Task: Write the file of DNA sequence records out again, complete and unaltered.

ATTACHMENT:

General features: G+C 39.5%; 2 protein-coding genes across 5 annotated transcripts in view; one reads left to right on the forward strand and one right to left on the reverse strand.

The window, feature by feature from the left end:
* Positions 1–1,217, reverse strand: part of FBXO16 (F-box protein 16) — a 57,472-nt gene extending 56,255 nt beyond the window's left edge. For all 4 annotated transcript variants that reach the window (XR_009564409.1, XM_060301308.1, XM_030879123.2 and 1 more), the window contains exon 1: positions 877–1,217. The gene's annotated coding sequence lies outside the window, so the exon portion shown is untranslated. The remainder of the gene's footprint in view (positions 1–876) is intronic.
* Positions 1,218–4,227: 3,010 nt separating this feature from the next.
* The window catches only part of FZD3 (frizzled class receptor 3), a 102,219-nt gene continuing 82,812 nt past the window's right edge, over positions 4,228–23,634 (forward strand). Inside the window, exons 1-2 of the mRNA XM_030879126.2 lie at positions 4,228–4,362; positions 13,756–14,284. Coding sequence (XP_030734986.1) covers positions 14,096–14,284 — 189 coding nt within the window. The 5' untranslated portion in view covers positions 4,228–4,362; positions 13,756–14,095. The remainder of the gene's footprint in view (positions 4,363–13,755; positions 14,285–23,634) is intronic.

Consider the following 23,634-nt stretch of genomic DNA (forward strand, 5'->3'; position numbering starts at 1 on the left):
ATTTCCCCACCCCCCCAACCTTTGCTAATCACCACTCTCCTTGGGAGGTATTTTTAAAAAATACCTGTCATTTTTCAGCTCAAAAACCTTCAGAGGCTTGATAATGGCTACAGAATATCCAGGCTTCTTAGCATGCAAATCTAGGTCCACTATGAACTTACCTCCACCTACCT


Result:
General features: G+C 39.5%; 2 protein-coding genes across 5 annotated transcripts in view; one reads left to right on the forward strand and one right to left on the reverse strand.

The window, feature by feature from the left end:
* Positions 1–1,217, reverse strand: part of FBXO16 (F-box protein 16) — a 57,472-nt gene extending 56,255 nt beyond the window's left edge. For all 4 annotated transcript variants that reach the window (XR_009564409.1, XM_060301308.1, XM_030879123.2 and 1 more), the window contains exon 1: positions 877–1,217. The gene's annotated coding sequence lies outside the window, so the exon portion shown is untranslated. The remainder of the gene's footprint in view (positions 1–876) is intronic.
* Positions 1,218–4,227: 3,010 nt separating this feature from the next.
* The window catches only part of FZD3 (frizzled class receptor 3), a 102,219-nt gene continuing 82,812 nt past the window's right edge, over positions 4,228–23,634 (forward strand). Inside the window, exons 1-2 of the mRNA XM_030879126.2 lie at positions 4,228–4,362; positions 13,756–14,284. Coding sequence (XP_030734986.1) covers positions 14,096–14,284 — 189 coding nt within the window. The 5' untranslated portion in view covers positions 4,228–4,362; positions 13,756–14,095. The remainder of the gene's footprint in view (positions 4,363–13,755; positions 14,285–23,634) is intronic.

Consider the following 23,634-nt stretch of genomic DNA (forward strand, 5'->3'; position numbering starts at 1 on the left):
ATTTCCCCACCCCCCCAACCTTTGCTAATCACCACTCTCCTTGGGAGGTATTTTTAAAAAATACCTGTCATTTTTCAGCTCAAAAACCTTCAGAGGCTTGATAATGGCTACAGAATATCCAGGCTTCTTAGCATGCAAATCTAGGTCCACTATGAACTTACCTCCACCTACCT